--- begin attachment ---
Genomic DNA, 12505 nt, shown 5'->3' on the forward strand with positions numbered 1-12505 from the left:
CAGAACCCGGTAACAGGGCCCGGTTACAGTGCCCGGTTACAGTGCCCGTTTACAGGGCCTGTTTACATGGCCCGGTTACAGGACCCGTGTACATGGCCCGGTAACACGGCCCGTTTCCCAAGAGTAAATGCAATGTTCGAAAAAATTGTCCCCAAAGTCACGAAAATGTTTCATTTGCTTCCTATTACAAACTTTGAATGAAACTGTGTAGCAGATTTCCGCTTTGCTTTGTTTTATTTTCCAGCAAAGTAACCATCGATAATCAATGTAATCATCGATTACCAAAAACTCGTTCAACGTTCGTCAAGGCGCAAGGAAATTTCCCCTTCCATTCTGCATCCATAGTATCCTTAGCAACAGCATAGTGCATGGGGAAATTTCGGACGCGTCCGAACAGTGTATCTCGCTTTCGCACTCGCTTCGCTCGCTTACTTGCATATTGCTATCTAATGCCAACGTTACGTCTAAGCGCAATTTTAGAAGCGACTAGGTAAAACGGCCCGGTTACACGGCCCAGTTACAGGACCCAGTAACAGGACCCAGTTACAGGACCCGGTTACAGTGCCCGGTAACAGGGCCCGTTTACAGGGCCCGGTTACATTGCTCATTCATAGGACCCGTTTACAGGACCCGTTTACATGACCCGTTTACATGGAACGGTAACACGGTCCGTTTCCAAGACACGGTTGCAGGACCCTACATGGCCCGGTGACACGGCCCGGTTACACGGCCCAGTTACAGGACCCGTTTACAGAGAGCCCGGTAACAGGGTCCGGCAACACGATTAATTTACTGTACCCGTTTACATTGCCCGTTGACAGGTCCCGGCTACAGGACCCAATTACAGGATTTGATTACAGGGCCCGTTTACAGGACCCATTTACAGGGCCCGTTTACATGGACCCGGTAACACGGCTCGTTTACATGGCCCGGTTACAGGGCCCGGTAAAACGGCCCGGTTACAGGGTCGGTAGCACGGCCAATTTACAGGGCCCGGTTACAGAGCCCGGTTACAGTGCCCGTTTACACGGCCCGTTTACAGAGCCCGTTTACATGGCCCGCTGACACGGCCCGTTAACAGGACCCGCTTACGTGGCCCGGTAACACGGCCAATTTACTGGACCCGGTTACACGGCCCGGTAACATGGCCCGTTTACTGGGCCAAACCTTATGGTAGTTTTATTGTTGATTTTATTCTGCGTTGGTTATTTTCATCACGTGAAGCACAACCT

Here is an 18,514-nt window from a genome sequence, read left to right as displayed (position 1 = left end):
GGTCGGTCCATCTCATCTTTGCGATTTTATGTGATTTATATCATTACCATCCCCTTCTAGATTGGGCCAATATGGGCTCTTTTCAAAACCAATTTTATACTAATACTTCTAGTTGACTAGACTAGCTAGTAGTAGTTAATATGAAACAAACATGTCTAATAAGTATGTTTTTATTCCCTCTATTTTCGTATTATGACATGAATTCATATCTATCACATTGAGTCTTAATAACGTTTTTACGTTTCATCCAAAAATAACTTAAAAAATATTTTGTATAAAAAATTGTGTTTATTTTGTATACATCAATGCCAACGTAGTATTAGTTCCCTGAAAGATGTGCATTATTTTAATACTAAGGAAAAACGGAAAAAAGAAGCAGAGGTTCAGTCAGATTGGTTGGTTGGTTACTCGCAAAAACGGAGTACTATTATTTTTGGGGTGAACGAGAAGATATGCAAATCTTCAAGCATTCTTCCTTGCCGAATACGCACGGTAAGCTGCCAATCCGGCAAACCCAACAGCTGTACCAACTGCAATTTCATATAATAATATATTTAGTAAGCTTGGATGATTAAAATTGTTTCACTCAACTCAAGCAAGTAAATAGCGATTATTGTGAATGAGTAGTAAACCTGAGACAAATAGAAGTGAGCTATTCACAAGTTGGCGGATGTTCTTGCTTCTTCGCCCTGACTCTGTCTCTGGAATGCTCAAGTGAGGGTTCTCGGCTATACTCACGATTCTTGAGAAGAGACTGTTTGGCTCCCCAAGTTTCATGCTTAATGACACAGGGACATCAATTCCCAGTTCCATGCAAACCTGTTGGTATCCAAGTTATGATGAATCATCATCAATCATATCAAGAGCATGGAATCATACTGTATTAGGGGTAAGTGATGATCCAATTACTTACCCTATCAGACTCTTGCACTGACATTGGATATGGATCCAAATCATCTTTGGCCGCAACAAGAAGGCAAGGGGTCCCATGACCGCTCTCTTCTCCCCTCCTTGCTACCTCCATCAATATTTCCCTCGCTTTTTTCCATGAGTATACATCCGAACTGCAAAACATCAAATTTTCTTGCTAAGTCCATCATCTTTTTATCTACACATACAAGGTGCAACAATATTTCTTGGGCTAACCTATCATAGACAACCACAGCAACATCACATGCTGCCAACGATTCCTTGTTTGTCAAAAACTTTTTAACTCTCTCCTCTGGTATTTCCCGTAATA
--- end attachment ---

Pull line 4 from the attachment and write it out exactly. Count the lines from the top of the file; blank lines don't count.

GGTCGGTCCATCTCATCTTTGCGATTTTATGTGATTTATATCATTACCATCCCCTTCTAGATTGGGCCAATATGGGCTCTTTTCAAAACCAATTTTATACTAATACTTCTAGTTGACTAGACTAGCTAGTAGTAGTTAATATGAAACAAACATGTCTAATAAGTATGTTTTTATTCCCTCTATTTTCGTATTATGACATGAATTCATATCTATCACATTGAGTCTTAATAACGTTTTTACGTTTCATCCAAAAATAACTTAAAAAATATTTTGTATAAAAAATTGTGTTTATTTTGTATACATCAATGCCAACGTAGTATTAGTTCCCTGAAAGATGTGCATTATTTTAATACTAAGGAAAAACGGAAAAAAGAAGCAGAGGTTCAGTCAGATTGGTTGGTTGGTTACTCGCAAAAACGGAGTACTATTATTTTTGGGGTGAACGAGAAGATATGCAAATCTTCAAGCATTCTTCCTTGCCGAATACGCACGGTAAGCTGCCAATCCGGCAAACCCAACAGCTGTACCAACTGCAATTTCATATAATAATATATTTAGTAAGCTTGGATGATTAAAATTGTTTCACTCAACTCAAGCAAGTAAATAGCGATTATTGTGAATGAGTAGTAAACCTGAGACAAATAGAAGTGAGCTATTCACAAGTTGGCGGATGTTCTTGCTTCTTCGCCCTGACTCTGTCTCTGGAATGCTCAAGTGAGGGTTCTCGGCTATACTCACGATTCTTGAGAAGAGACTGTTTGGCTCCCCAAGTTTCATGCTTAATGACACAGGGACATCAATTCCCAGTTCCATGCAAACCTGTTGGTATCCAAGTTATGATGAATCATCATCAATCATATCAAGAGCATGGAATCATACTGTATTAGGGGTAAGTGATGATCCAATTACTTACCCTATCAGACTCTTGCACTGACATTGGATATGGATCCAAATCATCTTTGGCCGCAACAAGAAGGCAAGGGGTCCCATGACCGCTCTCTTCTCCCCTCCTTGCTACCTCCATCAATATTTCCCTCGCTTTTTTCCATGAGTATACATCCGAACTGCAAAACATCAAATTTTCTTGCTAAGTCCATCATCTTTTTATCTACACATACAAGGTGCAACAATATTTCTTGGGCTAACCTATCATAGACAACCACAGCAACATCACATGCTGCCAACGATTCCTTGTTTGTCAAAAACTTTTTAACTCTCTCCTCTGGTATTTCCCGTAATA